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Author Topic: Belvedere Folly, Waldershare Estate  (Read 9686 times)

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Offline Riding With The Angels

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Re: Belvedere Folly, Waldershare Estate
« Reply #13 on: July 04, 2017, 20:54:10 »
http://www.bishoparchitecture.com/?p=33

At the bottom of the link are details of a survey done for assessment for conversion into holiday accomodation aka Hadlow Tower.

Offline Riding With The Angels

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Re: Belvedere Folly, Waldershare Estate
« Reply #12 on: August 28, 2011, 22:14:52 »
Recent images

The buillding is firmly secured on the ground floor and no entry is possible. Looking at the vertical crack in the east wall I image that without all the internal scaffolding it may not be long for this world.



West Front



North Front



East Front





South Front (not much room on this side)


Offline ellenkate

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Belvedere Folly, Waldershare Estate
« Reply #11 on: March 09, 2011, 08:18:34 »

... notes on Waldershare church (note the last line)

          The Church at Waldershare is dedicated to All Saints. It is a building of flints and stone, some portions of which are Norman, and consist of a chancel with north and south chapels, a nave, south porch, and western bell cot, containing one bell. The two chancel chapels are in the late perpendicular style and have been added to accommodate the tombs and monuments of the Monin and Furnesse families. There is a stained glass window inserted by the now Dowager Countess of Guilford, in memory of her infant son Dudley, Francis Lord North, born and died 3rd May, 1874. There is also a brass subscribed by the members of the Devonshire Hunt, in Memory of the 7th Earl, who died 18th December 1885. This church was restored by Mr Ewan Christian, the chapels having been new roofed and the arcades separating them from the chancel rebuilt, and furnished with carved oak screens. The church affords 200 sittings and the churchyard was enlarged in 1886.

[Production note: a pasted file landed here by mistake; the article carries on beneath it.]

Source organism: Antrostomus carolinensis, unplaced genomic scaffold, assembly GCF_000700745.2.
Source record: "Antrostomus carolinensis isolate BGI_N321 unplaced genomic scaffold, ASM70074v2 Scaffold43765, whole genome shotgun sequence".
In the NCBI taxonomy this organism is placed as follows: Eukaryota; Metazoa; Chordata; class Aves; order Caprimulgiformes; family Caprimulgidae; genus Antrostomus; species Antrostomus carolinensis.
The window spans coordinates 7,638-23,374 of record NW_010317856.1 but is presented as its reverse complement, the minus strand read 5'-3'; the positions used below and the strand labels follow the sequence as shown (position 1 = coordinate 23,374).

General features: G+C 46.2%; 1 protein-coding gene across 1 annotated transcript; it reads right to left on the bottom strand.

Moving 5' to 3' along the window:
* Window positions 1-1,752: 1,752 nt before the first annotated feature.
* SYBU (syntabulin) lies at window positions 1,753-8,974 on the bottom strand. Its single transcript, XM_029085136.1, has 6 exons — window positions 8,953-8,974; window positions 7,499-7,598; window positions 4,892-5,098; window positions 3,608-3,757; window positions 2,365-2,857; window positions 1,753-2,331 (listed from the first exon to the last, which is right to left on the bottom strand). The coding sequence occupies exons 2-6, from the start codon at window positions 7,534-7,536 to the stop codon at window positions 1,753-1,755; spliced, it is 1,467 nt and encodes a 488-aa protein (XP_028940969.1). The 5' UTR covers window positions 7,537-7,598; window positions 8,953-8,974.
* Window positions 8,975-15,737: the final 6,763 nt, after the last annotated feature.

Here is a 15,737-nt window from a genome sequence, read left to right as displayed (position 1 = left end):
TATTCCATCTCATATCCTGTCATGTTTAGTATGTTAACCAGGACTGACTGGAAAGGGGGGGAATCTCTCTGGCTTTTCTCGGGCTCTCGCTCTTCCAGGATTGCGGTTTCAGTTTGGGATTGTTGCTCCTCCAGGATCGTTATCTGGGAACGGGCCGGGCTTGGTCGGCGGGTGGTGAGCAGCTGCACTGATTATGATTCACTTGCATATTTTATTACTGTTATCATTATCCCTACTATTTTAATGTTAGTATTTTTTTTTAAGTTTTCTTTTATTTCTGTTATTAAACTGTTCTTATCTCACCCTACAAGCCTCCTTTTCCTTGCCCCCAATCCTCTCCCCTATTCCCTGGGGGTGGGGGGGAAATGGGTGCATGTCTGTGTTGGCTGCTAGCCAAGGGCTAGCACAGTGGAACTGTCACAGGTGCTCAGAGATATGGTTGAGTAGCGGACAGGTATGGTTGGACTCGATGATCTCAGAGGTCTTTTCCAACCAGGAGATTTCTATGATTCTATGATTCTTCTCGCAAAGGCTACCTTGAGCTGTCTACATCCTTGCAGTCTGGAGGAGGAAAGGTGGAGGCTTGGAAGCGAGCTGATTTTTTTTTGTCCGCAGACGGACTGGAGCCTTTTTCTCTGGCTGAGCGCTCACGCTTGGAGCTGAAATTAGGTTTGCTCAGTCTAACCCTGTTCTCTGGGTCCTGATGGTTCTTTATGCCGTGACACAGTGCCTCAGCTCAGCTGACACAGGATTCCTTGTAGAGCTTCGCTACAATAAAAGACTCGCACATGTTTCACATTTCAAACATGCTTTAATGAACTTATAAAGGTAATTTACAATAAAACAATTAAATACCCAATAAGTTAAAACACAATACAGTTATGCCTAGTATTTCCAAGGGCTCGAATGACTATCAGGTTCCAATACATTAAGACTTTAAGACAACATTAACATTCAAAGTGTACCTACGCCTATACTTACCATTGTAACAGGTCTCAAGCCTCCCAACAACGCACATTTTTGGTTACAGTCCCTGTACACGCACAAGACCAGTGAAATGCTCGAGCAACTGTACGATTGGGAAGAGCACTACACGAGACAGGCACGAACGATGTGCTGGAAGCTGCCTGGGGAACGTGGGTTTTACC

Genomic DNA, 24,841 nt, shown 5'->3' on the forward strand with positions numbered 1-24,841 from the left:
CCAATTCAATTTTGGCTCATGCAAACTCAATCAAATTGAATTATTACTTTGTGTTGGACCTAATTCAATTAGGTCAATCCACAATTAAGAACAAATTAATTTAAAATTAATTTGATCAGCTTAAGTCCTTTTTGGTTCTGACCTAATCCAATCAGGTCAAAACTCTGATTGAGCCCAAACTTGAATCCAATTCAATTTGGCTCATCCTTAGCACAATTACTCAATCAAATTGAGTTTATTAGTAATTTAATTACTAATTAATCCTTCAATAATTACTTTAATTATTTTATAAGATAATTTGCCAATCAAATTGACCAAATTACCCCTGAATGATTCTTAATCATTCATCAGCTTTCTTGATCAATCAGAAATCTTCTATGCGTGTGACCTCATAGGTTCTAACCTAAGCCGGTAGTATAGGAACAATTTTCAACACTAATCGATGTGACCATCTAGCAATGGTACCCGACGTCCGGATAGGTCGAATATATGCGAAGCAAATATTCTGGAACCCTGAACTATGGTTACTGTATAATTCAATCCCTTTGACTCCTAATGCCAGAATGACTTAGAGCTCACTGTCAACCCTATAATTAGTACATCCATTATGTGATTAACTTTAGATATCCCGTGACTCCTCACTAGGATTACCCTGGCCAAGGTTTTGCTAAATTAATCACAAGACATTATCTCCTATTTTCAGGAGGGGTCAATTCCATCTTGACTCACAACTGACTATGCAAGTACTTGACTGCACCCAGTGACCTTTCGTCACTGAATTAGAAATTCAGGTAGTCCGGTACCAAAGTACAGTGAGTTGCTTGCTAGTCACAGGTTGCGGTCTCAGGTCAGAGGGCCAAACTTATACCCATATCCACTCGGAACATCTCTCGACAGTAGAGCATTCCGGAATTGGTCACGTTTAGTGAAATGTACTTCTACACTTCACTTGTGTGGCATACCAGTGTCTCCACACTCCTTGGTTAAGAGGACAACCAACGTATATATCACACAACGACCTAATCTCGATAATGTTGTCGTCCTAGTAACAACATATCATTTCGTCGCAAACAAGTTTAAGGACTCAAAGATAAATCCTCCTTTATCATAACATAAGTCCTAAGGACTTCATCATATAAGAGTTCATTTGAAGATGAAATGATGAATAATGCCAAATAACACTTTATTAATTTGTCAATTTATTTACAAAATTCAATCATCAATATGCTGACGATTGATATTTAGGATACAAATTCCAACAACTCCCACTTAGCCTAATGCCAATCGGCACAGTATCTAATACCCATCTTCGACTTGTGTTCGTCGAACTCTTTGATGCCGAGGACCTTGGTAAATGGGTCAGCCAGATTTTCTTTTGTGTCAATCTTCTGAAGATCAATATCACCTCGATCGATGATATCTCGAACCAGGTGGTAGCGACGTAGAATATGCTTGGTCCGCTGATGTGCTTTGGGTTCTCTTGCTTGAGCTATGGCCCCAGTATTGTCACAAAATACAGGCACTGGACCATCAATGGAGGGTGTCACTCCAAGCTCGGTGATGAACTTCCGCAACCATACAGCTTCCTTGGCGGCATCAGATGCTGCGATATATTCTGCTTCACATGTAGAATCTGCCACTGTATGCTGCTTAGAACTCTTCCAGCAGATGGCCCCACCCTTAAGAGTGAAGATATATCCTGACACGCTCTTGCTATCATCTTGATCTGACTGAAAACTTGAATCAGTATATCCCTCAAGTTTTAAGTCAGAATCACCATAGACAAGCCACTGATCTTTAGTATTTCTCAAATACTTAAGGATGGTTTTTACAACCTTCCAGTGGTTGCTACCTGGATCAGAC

The living is a Vicarage jointly with Whitfield and West Langdon. It is in the gift of the Archbishop of Canterbury and the Dean and Chapter of Canterbury, but formerly the church was appendant to the Manor and continued so till one of the family of the Malmains gave it to the neighbouring abbey of West Langdon where it continued until the suppression of the monasteries. In the year 1588 it is recorded that there were in this parish 33 communicants, and 33 in 1640. The Rev Walter Hamilton, who was very much esteemed, was for 42 years Vicar of Waldershare having held the living from 1865 until 1898.
      The parish of Waldershare has no features to be noted beyond the operations of agriculture, the charming scenery of the Park and its vicinity.
 From the tower of the Belvedere, commonly called the Monument, within the Park, very extensive views of sea and land are obtainable.”
          (“Dover Express” villages features, date 1901-2)

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Offline Islesy

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Belvedere Folly, Waldershare Estate
« Reply #10 on: March 08, 2011, 21:38:49 »
Other than Sir Robert Furnese's ego RWTA, no!

The Cinque Ports Herald of May 20, 1826 refers to there being "dancing on the lawn and the Monument afforded accommodation and a band for the display of elegance in that accomplishment", so it may be just a localised name for the Belvedere.
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Offline Riding With The Angels

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Belvedere Folly, Waldershare Estate
« Reply #9 on: March 08, 2011, 19:03:58 »
Postcard says 'The Monument' - does it commemorate something particular then as well?

Offline Islesy

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Belvedere Folly, Waldershare Estate
« Reply #8 on: March 08, 2011, 08:45:47 »